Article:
To the extent that "ordinary" theatrical acting is typically careful to provide audience members with cues about what to do with their affective responses, then a performance technique that lacks those cues might be called "unacting." But can it really in turn be called a recent trend"? Just on the downtown New York stage alone, the flat avant-garde performance style must be entering at least its third generation by now.

  • August Schulenburg said:  


    CMT was for me the epitome of great acting in the Stanislavsky tradition, not unacting as I'm considering it here. The text itself feels me to natural in the way Chekhov seems natural - precisely crafted artifice giving the sensation of catching life with its guard down. Cromer's OT lived on the edge of that tradition and flirted at times with unacting, but including it in this post I think may have clouded things.

    New to me then - I've only lived here seven years, and I'd appreciate whatever perspective you might have on the generations of this style.
    I agree that unacting is effective in allowing political and ethical judgements to emerge from their aesthetic packaging - to me it seems what this kind of unacting is best at. In general, I find this kind of work academic in both the positive and negative resonances of that word; they feel like fascinating staged essays. Lear moved me primarily from Seasame Street nostalgia - I was just the right age for that to bring a host of emotions flooding back; and I appreciated thinking of those scenes juxtaposed against Shakespeare's Lear; but this appreciation in no way matched the narrative impact of say, King Lear itself.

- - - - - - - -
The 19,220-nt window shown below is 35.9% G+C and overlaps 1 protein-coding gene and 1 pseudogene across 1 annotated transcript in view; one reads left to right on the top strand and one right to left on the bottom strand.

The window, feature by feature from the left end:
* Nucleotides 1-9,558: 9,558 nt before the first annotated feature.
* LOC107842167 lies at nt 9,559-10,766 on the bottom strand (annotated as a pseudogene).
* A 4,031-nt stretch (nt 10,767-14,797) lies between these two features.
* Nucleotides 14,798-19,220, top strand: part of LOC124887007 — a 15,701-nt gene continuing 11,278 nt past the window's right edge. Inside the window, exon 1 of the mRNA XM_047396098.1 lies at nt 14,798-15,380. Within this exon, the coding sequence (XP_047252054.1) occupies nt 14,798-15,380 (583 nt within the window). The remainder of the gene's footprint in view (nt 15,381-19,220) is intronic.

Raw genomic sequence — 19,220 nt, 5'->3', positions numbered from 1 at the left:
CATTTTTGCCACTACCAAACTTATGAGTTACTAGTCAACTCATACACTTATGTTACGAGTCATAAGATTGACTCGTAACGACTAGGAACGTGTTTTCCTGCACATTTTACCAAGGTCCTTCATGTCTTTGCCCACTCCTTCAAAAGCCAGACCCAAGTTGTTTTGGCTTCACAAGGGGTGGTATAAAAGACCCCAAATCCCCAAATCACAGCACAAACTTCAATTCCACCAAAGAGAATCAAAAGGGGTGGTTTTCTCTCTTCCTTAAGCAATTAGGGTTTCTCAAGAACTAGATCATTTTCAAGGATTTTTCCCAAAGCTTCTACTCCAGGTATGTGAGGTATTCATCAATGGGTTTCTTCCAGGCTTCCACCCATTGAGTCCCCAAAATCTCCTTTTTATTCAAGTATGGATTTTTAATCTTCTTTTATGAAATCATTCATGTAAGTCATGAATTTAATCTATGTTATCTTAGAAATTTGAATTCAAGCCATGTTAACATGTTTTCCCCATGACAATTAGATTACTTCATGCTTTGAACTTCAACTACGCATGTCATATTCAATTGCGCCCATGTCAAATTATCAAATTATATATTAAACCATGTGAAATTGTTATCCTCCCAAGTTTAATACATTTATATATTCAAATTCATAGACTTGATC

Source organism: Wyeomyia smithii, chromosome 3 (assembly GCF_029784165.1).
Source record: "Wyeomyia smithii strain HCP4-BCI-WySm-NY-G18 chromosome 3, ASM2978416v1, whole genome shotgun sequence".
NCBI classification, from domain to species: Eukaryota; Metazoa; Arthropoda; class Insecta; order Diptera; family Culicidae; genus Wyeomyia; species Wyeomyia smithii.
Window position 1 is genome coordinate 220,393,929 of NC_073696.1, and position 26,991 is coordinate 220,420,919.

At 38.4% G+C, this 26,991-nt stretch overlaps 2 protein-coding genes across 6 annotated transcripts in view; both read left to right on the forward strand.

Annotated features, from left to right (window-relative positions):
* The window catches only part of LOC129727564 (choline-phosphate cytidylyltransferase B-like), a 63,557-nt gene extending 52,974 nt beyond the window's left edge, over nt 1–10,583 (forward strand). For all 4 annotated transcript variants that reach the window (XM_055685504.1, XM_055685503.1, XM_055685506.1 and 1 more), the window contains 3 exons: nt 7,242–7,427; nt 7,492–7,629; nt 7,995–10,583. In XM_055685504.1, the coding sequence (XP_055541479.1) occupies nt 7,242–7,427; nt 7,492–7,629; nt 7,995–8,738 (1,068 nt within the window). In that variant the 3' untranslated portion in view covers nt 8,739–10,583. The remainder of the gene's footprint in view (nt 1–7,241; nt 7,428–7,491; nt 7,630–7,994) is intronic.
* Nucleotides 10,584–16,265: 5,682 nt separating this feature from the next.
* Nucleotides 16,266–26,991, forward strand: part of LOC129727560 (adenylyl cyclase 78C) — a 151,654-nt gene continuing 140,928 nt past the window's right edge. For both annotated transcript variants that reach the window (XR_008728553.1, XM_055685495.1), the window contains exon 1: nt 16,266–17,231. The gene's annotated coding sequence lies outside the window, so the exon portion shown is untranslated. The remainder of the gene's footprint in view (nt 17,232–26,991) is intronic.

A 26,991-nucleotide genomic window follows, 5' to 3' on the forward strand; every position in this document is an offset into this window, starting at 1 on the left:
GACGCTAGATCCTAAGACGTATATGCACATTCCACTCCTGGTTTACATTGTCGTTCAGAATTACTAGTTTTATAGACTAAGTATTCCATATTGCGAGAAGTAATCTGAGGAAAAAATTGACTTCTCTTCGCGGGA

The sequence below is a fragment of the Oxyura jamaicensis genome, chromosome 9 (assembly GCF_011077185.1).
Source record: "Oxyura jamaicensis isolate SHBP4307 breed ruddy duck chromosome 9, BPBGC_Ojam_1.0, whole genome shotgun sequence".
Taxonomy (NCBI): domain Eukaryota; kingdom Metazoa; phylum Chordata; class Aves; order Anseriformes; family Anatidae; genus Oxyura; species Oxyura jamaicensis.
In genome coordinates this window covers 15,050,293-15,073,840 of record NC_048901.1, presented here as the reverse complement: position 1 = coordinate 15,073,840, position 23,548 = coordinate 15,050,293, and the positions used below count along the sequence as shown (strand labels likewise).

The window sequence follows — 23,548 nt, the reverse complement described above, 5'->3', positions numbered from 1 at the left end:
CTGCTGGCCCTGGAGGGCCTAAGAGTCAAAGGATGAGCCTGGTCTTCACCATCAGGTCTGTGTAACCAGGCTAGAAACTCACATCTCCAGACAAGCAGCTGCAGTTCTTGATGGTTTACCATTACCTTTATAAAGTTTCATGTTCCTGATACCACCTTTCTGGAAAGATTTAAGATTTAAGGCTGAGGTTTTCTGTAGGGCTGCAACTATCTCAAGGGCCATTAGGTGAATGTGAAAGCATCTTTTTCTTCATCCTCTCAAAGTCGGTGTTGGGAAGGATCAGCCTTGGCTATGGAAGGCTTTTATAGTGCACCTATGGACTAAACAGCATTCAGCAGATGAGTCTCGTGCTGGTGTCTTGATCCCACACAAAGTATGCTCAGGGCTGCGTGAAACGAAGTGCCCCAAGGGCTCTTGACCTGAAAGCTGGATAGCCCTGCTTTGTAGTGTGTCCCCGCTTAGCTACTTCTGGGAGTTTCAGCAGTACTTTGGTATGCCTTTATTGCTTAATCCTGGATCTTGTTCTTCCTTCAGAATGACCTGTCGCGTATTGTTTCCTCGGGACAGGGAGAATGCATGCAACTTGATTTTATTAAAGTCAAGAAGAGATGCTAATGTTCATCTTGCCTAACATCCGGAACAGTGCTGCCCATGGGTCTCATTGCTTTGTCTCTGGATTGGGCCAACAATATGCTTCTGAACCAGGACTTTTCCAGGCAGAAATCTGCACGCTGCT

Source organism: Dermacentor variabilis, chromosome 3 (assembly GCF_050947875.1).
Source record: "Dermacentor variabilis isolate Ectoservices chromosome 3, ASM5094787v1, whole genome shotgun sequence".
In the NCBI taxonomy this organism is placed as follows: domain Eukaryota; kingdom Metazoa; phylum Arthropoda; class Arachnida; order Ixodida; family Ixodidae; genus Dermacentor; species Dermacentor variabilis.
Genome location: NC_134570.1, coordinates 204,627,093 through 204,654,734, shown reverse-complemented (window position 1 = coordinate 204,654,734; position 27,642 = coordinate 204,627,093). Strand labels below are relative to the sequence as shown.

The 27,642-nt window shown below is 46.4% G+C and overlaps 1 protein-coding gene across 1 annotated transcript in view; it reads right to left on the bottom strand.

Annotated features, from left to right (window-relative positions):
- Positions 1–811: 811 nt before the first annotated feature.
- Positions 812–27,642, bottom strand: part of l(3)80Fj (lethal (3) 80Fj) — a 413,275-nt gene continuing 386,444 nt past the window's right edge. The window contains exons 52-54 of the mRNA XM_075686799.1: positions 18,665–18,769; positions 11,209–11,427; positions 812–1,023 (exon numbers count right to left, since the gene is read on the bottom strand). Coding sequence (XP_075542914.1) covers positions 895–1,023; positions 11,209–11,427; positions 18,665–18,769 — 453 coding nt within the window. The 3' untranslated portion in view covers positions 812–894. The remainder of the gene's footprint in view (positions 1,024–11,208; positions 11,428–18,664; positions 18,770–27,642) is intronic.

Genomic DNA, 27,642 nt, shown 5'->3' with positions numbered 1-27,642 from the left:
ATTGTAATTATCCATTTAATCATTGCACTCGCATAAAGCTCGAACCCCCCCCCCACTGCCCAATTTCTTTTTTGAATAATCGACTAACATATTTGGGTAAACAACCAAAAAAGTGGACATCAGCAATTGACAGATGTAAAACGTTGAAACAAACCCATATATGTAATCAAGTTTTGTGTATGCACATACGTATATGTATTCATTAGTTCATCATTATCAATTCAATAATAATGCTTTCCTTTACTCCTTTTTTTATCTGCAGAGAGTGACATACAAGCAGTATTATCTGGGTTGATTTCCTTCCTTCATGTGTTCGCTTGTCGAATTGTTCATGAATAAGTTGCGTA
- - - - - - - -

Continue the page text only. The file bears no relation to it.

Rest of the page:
Gut versus mind is probably a dangerous distinction for me to use; ideas can be viscerally moving, and the interplay of character and plot can spark complex ideas. It is the distance between myself and the story being told that unacting creates for me that I'm trying to understand better.
    And your last paragraph I think is they key: I have never experienced unacting as anything other than an extremely heavy cue about how am I to feel. When a great actor playing Beatrice asks Benedict to "Kill Claudio" I laugh and am appalled and terrified at her bottomlessness and utterly uncertain of what I am to feel, and in that uncertainty, my perception of what is possible in human experience expands. If that moment were to be played in any of the variations of unacting, it would feel to me a cue of indifference and distance, and while that cue might allow me space to consider the moment free of emotional narrative charge, doing so seems to me the opposite of the primary purpose of playing.
    But I've learned a lot from the discussion here and on twitter; and hope to stay open to these possibilties, rather than mark territory. There is so much I don't know, not only about this legacy of unacting (or whatever language you prefer), but about my own continously evolving aesthetic passions.

  • August Schulenburg said:   This comment has been removed by the author.